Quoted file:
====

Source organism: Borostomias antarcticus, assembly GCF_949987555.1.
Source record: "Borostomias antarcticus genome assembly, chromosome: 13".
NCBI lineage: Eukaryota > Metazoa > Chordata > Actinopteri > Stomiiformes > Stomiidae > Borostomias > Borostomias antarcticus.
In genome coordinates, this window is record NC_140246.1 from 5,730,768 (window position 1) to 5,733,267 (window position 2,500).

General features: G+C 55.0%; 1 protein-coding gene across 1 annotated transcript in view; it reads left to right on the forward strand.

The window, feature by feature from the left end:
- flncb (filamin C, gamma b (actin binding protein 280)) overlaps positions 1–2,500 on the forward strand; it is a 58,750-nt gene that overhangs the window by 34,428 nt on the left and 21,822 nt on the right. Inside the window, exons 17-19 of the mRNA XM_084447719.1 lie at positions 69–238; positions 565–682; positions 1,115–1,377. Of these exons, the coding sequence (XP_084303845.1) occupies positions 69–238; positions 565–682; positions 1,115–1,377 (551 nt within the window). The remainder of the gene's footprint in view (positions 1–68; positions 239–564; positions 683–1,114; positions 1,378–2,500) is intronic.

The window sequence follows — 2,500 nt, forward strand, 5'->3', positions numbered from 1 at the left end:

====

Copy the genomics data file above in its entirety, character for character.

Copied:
Source organism: Borostomias antarcticus, assembly GCF_949987555.1.
Source record: "Borostomias antarcticus genome assembly, chromosome: 13".
NCBI lineage: Eukaryota > Metazoa > Chordata > Actinopteri > Stomiiformes > Stomiidae > Borostomias > Borostomias antarcticus.
In genome coordinates, this window is record NC_140246.1 from 5,730,768 (window position 1) to 5,733,267 (window position 2,500).

General features: G+C 55.0%; 1 protein-coding gene across 1 annotated transcript in view; it reads left to right on the forward strand.

The window, feature by feature from the left end:
- flncb (filamin C, gamma b (actin binding protein 280)) overlaps positions 1–2,500 on the forward strand; it is a 58,750-nt gene that overhangs the window by 34,428 nt on the left and 21,822 nt on the right. Inside the window, exons 17-19 of the mRNA XM_084447719.1 lie at positions 69–238; positions 565–682; positions 1,115–1,377. Of these exons, the coding sequence (XP_084303845.1) occupies positions 69–238; positions 565–682; positions 1,115–1,377 (551 nt within the window). The remainder of the gene's footprint in view (positions 1–68; positions 239–564; positions 683–1,114; positions 1,378–2,500) is intronic.

The window sequence follows — 2,500 nt, forward strand, 5'->3', positions numbered from 1 at the left end: